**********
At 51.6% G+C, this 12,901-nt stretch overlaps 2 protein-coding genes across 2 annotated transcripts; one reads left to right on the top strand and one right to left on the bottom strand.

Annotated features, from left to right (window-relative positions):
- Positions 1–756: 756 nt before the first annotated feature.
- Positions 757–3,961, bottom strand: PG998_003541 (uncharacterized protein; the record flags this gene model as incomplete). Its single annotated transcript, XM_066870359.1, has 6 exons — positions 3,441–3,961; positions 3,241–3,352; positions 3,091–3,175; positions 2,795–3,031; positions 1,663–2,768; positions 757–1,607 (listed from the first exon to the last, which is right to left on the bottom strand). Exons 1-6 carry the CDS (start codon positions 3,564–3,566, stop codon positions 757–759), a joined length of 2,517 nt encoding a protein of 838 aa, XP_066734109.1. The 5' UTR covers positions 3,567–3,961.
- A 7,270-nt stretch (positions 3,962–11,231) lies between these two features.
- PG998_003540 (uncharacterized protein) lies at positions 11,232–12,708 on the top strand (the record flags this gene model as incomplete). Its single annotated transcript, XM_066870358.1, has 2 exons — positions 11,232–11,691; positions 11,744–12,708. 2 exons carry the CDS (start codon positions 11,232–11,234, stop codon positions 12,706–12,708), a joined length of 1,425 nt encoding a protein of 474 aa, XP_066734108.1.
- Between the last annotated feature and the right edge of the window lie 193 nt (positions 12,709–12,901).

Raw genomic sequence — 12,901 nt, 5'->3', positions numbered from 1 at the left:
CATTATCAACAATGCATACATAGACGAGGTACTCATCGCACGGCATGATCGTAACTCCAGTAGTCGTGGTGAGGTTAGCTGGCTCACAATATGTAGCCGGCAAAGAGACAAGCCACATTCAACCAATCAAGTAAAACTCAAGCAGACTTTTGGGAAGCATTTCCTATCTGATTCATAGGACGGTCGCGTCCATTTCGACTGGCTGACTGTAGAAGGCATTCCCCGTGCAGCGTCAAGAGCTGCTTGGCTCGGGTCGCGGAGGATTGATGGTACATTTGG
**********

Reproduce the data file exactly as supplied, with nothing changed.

At 51.6% G+C, this 12,901-nt stretch overlaps 2 protein-coding genes across 2 annotated transcripts; one reads left to right on the top strand and one right to left on the bottom strand.

Annotated features, from left to right (window-relative positions):
- Positions 1–756: 756 nt before the first annotated feature.
- Positions 757–3,961, bottom strand: PG998_003541 (uncharacterized protein; the record flags this gene model as incomplete). Its single annotated transcript, XM_066870359.1, has 6 exons — positions 3,441–3,961; positions 3,241–3,352; positions 3,091–3,175; positions 2,795–3,031; positions 1,663–2,768; positions 757–1,607 (listed from the first exon to the last, which is right to left on the bottom strand). Exons 1-6 carry the CDS (start codon positions 3,564–3,566, stop codon positions 757–759), a joined length of 2,517 nt encoding a protein of 838 aa, XP_066734109.1. The 5' UTR covers positions 3,567–3,961.
- A 7,270-nt stretch (positions 3,962–11,231) lies between these two features.
- PG998_003540 (uncharacterized protein) lies at positions 11,232–12,708 on the top strand (the record flags this gene model as incomplete). Its single annotated transcript, XM_066870358.1, has 2 exons — positions 11,232–11,691; positions 11,744–12,708. 2 exons carry the CDS (start codon positions 11,232–11,234, stop codon positions 12,706–12,708), a joined length of 1,425 nt encoding a protein of 474 aa, XP_066734108.1.
- Between the last annotated feature and the right edge of the window lie 193 nt (positions 12,709–12,901).

Raw genomic sequence — 12,901 nt, 5'->3', positions numbered from 1 at the left:
CATTATCAACAATGCATACATAGACGAGGTACTCATCGCACGGCATGATCGTAACTCCAGTAGTCGTGGTGAGGTTAGCTGGCTCACAATATGTAGCCGGCAAAGAGACAAGCCACATTCAACCAATCAAGTAAAACTCAAGCAGACTTTTGGGAAGCATTTCCTATCTGATTCATAGGACGGTCGCGTCCATTTCGACTGGCTGACTGTAGAAGGCATTCCCCGTGCAGCGTCAAGAGCTGCTTGGCTCGGGTCGCGGAGGATTGATGGTACATTTGG